Listen to the children
Next month, students of all ages are scheduled to take part in a protest march in Washington, D.C., calling for more restrictive gun control laws. This protest is prompted by the latest Valentine’s Day massacre in Parkland, Fla., one of the deadliest school shootings in U.S history. Maybe these kids will be able to do what countless other adults have been unable to do thus far, which is to move our elected officials to pass federal legislation that might help prevent a similar tragedy in the future.
On Feb. 14, a 19-year-old opened fire on former classmates and school staff using an AR-15 semi-automatic rifle that he was able to legally purchase. Many are wondering why someone with a history of mental health treatment, disruptive behavior in school – which resulted in him being expelled – and posting threatening comments on social media was able to procure the weapons that ended so many young lives. Clearly, something needs to change.
Local school districts are now on alert, going over their emergency plans once again. It’s a subject that is revisited every time a mass shooting happens – whether in a school or elsewhere. Mass shootings are described as any one incident where four or more people are shot.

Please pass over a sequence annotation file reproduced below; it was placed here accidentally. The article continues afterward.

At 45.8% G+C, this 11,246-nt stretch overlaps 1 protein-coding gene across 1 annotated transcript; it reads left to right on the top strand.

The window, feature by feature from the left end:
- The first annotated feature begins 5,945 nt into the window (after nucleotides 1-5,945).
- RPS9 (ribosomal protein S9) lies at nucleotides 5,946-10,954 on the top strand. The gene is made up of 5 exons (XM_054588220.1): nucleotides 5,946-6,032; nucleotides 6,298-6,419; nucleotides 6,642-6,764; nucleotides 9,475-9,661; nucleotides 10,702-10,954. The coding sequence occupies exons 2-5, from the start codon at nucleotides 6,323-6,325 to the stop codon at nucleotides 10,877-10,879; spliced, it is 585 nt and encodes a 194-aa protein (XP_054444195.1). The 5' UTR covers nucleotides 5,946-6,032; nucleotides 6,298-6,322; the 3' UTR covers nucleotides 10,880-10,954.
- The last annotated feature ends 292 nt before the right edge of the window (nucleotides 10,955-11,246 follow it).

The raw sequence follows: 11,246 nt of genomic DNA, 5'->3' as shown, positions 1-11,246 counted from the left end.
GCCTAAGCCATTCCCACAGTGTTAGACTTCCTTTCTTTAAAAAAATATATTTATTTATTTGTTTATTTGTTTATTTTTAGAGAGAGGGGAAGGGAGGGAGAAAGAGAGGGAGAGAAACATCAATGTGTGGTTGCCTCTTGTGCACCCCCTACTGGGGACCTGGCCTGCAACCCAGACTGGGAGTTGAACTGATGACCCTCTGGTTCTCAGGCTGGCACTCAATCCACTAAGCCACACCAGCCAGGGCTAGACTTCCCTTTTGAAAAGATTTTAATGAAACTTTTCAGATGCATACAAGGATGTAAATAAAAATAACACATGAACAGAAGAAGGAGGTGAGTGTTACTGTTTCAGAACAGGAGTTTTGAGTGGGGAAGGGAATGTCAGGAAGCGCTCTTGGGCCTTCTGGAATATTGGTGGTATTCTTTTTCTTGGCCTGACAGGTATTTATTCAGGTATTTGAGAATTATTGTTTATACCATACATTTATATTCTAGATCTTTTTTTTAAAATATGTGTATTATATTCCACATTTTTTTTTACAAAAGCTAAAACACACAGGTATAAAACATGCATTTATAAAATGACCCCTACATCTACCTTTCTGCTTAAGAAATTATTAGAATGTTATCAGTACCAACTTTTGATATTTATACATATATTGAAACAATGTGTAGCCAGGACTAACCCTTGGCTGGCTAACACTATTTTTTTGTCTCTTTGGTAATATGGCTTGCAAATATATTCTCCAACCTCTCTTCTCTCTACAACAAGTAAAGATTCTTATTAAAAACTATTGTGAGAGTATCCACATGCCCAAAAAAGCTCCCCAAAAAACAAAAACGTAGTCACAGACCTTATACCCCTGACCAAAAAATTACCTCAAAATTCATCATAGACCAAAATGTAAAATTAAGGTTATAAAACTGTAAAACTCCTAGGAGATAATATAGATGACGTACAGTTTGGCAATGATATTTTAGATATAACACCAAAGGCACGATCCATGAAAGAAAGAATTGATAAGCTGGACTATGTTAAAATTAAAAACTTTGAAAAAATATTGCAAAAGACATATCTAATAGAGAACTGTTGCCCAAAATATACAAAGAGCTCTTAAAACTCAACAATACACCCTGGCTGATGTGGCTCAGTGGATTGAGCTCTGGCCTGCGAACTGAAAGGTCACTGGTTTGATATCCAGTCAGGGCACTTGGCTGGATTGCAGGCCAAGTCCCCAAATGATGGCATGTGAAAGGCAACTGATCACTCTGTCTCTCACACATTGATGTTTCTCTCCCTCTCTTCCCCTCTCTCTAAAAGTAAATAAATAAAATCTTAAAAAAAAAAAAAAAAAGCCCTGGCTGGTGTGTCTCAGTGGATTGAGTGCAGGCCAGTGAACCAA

These massacres have become almost commonplace in the United States. The most recent is one of three that have happened in the past five months: the Sutherland Springs, Texas, church shooting on Nov. 5, 2017 took 26 lives and on Oct. 1, 2017, 58 people were shot dead while attending an outdoor concert in Las Vegas. Lest we not forget the other mass shootings that have taken place; in fact, there have been 1,624 of them in the past 1,870 days. It is madness.
When looking over the faces of those lost, it is hard to justify Second Amendment rights that allow for the sale of assault rifles. These arsenals of weapons have no business being in the hands of civilians. That alone should be a crime.
Fortunately in New York, the Secure Ammunition and Firearms Enforcement Act, also known as the SAFE Act, which was signed into law by Gov. Cuomo in January 2013, provides some level of protection. But then yielding to pro-gun activists, the governor allowed concessions in 2015 that weakened the law.
No more concessions! We need stricter laws on the sale of all weapons, and laws that prohibit the sale of assault weapons. Period.
But we’ve been down this road before. And the demands for change have, for the most part, fallen on deaf ears. Hopefully, the pleas of children who take part in National School Walkout on March 14 and the March for Our Lives on March 24 will move our representatives to finally do the right thing.
They should listen to the children.
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